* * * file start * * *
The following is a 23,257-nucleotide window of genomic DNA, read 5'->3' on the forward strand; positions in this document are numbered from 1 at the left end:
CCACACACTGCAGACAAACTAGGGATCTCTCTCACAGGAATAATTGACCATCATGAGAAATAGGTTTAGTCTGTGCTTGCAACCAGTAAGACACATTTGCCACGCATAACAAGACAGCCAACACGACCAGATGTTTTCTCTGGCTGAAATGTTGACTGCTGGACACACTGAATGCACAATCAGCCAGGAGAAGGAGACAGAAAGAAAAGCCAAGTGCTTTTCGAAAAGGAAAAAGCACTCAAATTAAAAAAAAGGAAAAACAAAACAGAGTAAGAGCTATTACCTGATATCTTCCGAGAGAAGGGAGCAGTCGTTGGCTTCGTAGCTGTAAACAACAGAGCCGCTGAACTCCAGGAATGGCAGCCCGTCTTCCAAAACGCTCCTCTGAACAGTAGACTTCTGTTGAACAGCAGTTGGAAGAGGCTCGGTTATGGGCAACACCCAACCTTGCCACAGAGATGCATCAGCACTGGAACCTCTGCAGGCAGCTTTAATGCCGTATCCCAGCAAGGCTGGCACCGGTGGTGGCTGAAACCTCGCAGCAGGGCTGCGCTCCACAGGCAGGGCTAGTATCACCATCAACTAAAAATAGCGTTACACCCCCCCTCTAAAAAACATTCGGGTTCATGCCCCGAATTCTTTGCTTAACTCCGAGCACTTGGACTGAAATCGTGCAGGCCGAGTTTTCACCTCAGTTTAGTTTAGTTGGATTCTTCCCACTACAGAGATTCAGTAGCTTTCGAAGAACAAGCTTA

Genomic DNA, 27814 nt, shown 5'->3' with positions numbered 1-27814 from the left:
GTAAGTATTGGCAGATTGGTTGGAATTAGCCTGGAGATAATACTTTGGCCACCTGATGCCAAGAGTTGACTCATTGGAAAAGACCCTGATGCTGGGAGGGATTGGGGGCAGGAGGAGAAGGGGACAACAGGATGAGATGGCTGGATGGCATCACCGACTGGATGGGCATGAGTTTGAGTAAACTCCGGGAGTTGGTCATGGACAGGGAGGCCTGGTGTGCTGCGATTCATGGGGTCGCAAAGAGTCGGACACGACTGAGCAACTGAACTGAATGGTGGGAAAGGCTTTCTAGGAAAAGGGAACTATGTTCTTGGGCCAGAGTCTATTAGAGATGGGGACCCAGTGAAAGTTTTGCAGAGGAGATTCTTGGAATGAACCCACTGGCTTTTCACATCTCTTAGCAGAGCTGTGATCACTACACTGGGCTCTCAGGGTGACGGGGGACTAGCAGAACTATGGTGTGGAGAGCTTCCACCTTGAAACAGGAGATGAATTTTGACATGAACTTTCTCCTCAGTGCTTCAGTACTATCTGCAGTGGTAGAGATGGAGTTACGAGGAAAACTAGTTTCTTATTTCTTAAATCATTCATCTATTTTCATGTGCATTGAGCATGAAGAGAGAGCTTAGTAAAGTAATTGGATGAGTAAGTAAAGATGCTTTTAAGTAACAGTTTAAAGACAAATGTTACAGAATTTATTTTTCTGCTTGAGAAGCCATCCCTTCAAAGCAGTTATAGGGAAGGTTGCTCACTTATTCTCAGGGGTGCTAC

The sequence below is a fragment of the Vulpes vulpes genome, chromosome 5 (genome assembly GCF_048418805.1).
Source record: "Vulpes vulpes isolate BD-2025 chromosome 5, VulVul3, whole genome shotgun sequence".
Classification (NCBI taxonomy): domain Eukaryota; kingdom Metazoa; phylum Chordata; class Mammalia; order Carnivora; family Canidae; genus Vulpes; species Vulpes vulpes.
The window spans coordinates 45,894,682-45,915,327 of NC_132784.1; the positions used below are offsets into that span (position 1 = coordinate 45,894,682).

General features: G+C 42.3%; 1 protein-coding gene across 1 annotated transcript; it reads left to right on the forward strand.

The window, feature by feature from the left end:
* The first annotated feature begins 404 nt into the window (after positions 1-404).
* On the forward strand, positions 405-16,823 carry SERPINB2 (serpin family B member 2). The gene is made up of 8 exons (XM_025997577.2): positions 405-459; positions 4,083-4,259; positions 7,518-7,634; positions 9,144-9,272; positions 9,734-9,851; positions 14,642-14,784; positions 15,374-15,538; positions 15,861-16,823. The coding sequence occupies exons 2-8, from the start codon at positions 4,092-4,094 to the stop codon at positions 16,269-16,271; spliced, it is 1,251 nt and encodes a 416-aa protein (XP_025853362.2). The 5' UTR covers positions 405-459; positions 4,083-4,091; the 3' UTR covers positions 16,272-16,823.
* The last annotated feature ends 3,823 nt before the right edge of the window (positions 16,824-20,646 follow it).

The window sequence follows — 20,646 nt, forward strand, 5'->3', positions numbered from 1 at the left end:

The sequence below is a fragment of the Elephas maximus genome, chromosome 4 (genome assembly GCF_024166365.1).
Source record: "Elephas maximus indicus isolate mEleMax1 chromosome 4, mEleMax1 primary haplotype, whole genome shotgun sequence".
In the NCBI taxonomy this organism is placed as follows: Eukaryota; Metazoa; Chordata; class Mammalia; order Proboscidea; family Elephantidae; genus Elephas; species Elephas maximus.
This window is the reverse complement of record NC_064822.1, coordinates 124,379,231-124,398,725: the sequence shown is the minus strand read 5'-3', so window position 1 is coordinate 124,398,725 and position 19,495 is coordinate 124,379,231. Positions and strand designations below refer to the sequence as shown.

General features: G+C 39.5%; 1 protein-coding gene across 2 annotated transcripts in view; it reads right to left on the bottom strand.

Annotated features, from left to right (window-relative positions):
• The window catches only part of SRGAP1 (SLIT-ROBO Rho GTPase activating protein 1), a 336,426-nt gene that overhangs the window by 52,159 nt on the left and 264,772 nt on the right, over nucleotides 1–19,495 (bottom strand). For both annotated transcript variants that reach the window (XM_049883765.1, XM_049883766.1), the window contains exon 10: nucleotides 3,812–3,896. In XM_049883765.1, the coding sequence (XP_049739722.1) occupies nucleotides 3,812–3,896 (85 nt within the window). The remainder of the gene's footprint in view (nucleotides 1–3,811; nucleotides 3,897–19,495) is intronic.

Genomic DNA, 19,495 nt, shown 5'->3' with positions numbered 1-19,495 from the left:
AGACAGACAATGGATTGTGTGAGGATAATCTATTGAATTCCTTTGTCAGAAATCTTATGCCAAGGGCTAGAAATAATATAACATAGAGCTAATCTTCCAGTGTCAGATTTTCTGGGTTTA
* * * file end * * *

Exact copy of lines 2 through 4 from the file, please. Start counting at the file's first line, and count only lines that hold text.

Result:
CCACACACTGCAGACAAACTAGGGATCTCTCTCACAGGAATAATTGACCATCATGAGAAATAGGTTTAGTCTGTGCTTGCAACCAGTAAGACACATTTGCCACGCATAACAAGACAGCCAACACGACCAGATGTTTTCTCTGGCTGAAATGTTGACTGCTGGACACACTGAATGCACAATCAGCCAGGAGAAGGAGACAGAAAGAAAAGCCAAGTGCTTTTCGAAAAGGAAAAAGCACTCAAATTAAAAAAAAGGAAAAACAAAACAGAGTAAGAGCTATTACCTGATATCTTCCGAGAGAAGGGAGCAGTCGTTGGCTTCGTAGCTGTAAACAACAGAGCCGCTGAACTCCAGGAATGGCAGCCCGTCTTCCAAAACGCTCCTCTGAACAGTAGACTTCTGTTGAACAGCAGTTGGAAGAGGCTCGGTTATGGGCAACACCCAACCTTGCCACAGAGATGCATCAGCACTGGAACCTCTGCAGGCAGCTTTAATGCCGTATCCCAGCAAGGCTGGCACCGGTGGTGGCTGAAACCTCGCAGCAGGGCTGCGCTCCACAGGCAGGGCTAGTATCACCATCAACTAAAAATAGCGTTACACCCCCCCTCTAAAAAACATTCGGGTTCATGCCCCGAATTCTTTGCTTAACTCCGAGCACTTGGACTGAAATCGTGCAGGCCGAGTTTTCACCTCAGTTTAGTTTAGTTGGATTCTTCCCACTACAGAGATTCAGTAGCTTTCGAAGAACAAGCTTA

Genomic DNA, 27814 nt, shown 5'->3' with positions numbered 1-27814 from the left:
GTAAGTATTGGCAGATTGGTTGGAATTAGCCTGGAGATAATACTTTGGCCACCTGATGCCAAGAGTTGACTCATTGGAAAAGACCCTGATGCTGGGAGGGATTGGGGGCAGGAGGAGAAGGGGACAACAGGATGAGATGGCTGGATGGCATCACCGACTGGATGGGCATGAGTTTGAGTAAACTCCGGGAGTTGGTCATGGACAGGGAGGCCTGGTGTGCTGCGATTCATGGGGTCGCAAAGAGTCGGACACGACTGAGCAACTGAACTGAATGGTGGGAAAGGCTTTCTAGGAAAAGGGAACTATGTTCTTGGGCCAGAGTCTATTAGAGATGGGGACCCAGTGAAAGTTTTGCAGAGGAGATTCTTGGAATGAACCCACTGGCTTTTCACATCTCTTAGCAGAGCTGTGATCACTACACTGGGCTCTCAGGGTGACGGGGGACTAGCAGAACTATGGTGTGGAGAGCTTCCACCTTGAAACAGGAGATGAATTTTGACATGAACTTTCTCCTCAGTGCTTCAGTACTATCTGCAGTGGTAGAGATGGAGTTACGAGGAAAACTAGTTTCTTATTTCTTAAATCATTCATCTATTTTCATGTGCATTGAGCATGAAGAGAGAGCTTAGTAAAGTAATTGGATGAGTAAGTAAAGATGCTTTTAAGTAACAGTTTAAAGACAAATGTTACAGAATTTATTTTTCTGCTTGAGAAGCCATCCCTTCAAAGCAGTTATAGGGAAGGTTGCTCACTTATTCTCAGGGGTGCTAC